The wing on Facebook Inc.’s experimental high-altitude drone broke last summer in Arizona after the massive aircraft hit an updraft and its autopilot overcompensated seconds before touchdown on its maiden flight, a U.S. investigation has concluded.

The end section of the right wing snapped off as the plane’s computerized flight controls made abrupt maneuvers to keep it on course, breaking the carbon-fiber structure, the National Transportation Safety Board said in conclusions posted online Friday.

There were no injuries or damage other than to the drone.

The aircraft — which has the wingspan of a Boeing 737 — is designed to linger for months at high altitudes and beam the internet to undeveloped regions around the world. In spite of the crash landing, it performed well and the flight was considered a success, Yael Maguire, head of Facebook’s Connectivity Lab, said in an interview.

“I see it as more of a success that this structural failure happened,” Maguire said. The accident revealed a flaw in the autopilot that the team has since repaired and should be sufficient to prevent future failures, Maguire said.

The accident highlights the risks that technology companies face when branching out into developing complex machines such as highly regulated aircraft. While software glitches can be discovered and fixed during private testing, U.S. regulations require a public NTSB investigation after a drone accident.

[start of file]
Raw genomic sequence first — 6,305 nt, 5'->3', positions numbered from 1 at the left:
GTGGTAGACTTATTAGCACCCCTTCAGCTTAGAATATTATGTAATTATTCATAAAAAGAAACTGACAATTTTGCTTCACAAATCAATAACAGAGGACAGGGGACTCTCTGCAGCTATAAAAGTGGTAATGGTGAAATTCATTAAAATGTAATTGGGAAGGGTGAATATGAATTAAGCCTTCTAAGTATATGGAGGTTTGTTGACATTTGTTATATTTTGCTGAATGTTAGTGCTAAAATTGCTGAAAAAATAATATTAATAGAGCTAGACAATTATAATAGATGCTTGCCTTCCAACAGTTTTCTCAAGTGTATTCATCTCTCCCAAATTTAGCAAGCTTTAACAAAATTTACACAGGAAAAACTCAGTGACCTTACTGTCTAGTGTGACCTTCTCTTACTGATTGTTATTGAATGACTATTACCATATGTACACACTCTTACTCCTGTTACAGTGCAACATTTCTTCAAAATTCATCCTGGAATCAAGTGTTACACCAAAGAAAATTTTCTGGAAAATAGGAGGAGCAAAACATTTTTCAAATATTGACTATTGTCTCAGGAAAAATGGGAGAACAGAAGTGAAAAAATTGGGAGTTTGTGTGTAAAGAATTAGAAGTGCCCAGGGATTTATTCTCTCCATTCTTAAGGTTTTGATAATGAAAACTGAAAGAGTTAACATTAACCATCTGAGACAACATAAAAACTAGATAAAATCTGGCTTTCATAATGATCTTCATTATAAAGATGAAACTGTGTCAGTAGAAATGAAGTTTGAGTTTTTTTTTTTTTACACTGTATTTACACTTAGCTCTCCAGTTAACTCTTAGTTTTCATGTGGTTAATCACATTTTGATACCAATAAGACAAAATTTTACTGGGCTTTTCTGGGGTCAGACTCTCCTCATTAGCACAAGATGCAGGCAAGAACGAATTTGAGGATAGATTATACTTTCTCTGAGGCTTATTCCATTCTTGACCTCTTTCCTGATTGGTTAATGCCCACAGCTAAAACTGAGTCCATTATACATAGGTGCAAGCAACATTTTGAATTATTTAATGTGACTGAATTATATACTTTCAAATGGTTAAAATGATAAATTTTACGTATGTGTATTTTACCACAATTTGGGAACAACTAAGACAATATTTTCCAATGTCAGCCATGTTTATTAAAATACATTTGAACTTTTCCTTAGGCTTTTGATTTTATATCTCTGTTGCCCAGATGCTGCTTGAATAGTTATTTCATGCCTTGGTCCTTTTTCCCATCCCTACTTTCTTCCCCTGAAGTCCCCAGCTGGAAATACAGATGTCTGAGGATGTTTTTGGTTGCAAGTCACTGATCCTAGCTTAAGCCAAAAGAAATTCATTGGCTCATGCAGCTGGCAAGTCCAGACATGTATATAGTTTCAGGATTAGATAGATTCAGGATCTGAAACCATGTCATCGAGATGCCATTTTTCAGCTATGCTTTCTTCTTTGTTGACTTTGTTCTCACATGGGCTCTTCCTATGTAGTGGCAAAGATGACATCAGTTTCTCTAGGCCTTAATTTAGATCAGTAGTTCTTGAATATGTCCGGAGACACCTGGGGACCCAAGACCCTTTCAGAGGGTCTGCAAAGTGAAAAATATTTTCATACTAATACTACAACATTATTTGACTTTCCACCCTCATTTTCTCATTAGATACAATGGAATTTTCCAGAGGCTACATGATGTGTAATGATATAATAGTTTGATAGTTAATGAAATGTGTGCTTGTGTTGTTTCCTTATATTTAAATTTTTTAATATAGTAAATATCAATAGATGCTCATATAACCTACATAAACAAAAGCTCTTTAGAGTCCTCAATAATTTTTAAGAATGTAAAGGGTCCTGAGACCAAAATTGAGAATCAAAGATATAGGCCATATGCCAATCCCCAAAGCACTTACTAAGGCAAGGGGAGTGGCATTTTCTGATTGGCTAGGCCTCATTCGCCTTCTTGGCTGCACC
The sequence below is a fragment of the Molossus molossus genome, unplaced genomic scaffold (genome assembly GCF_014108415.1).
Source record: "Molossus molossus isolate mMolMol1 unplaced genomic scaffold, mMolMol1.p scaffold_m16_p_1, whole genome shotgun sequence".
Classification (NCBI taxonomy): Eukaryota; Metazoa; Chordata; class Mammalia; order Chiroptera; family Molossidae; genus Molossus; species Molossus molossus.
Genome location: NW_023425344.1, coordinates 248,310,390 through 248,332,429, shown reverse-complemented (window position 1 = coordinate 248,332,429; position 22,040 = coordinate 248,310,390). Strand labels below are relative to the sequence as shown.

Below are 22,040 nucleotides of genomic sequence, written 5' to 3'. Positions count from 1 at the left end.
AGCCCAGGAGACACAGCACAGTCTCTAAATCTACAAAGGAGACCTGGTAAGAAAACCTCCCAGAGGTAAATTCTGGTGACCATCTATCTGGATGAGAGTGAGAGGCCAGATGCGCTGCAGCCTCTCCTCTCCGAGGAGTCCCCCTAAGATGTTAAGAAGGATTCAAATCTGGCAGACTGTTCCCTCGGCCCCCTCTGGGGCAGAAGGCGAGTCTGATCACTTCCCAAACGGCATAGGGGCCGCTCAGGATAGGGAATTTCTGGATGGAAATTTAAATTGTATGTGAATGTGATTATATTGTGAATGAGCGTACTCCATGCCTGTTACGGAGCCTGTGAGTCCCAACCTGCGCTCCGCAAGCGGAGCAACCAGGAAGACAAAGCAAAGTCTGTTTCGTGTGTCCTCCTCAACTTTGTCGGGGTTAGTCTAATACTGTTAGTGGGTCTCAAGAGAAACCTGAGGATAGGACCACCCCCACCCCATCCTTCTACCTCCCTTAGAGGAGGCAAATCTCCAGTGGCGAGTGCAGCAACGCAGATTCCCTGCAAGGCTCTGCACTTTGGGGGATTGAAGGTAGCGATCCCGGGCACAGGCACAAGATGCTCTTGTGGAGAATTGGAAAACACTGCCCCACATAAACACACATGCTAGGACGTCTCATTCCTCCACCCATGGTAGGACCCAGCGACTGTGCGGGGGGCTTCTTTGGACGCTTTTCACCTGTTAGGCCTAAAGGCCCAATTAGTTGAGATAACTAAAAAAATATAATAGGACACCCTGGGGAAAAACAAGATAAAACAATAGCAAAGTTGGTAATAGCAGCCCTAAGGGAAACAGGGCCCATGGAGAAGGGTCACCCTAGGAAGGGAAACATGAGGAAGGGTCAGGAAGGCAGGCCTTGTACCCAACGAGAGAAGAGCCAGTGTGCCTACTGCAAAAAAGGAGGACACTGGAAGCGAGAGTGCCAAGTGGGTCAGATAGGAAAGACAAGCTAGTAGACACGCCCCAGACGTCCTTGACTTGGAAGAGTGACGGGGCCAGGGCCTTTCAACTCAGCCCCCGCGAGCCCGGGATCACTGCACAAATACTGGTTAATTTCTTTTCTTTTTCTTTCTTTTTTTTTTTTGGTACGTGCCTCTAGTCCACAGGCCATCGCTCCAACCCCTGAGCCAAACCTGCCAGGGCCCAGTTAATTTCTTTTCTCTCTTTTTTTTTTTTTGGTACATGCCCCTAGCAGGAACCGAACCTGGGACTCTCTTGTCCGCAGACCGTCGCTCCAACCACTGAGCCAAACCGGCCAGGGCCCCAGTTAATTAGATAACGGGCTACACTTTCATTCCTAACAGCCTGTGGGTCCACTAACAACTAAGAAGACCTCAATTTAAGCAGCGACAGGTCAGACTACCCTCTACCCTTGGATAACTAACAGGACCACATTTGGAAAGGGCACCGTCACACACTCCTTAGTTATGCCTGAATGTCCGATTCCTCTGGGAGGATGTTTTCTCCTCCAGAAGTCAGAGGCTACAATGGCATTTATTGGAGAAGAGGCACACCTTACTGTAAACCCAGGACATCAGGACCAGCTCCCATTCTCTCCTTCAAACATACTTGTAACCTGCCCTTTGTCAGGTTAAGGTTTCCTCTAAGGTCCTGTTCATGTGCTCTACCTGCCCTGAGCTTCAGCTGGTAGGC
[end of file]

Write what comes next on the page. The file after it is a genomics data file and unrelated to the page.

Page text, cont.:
The plane is known as Aquila and is part of Facebook’s plan to wirelessly connect the world. It crashed on June 28 at a test site near Yuma, Arizona.

Bloomberg News reported on Nov. 21 that the NTSB had opened an investigation. Even though Facebook said in a July 21 blog post that the plane had had an unspecified structural failure, details of the incident weren’t released.

The company didn’t believe it could disclose information about the investigation because of NTSB rules limiting what companies participating in a probe can say, Maguire said.

Aquila has a wingspan of 141 feet (43 meters), which is wider than the various Boeing Co. 737 models. Because it is designed to fly slowly at altitudes above 60,000 feet (18,288 meters), it weighs only 900 pounds (408 kilograms), a tiny fraction of a jetliner.

It’s powered by four electric engines and can stay aloft with just the energy needed to power three hair dryers, according to the company. The initial test model used battery power only, but it will eventually be powered by solar panels. It should be able to circle over a location for months at a time, beaming internet signals to users in remote areas without infrastructure, according to Facebook.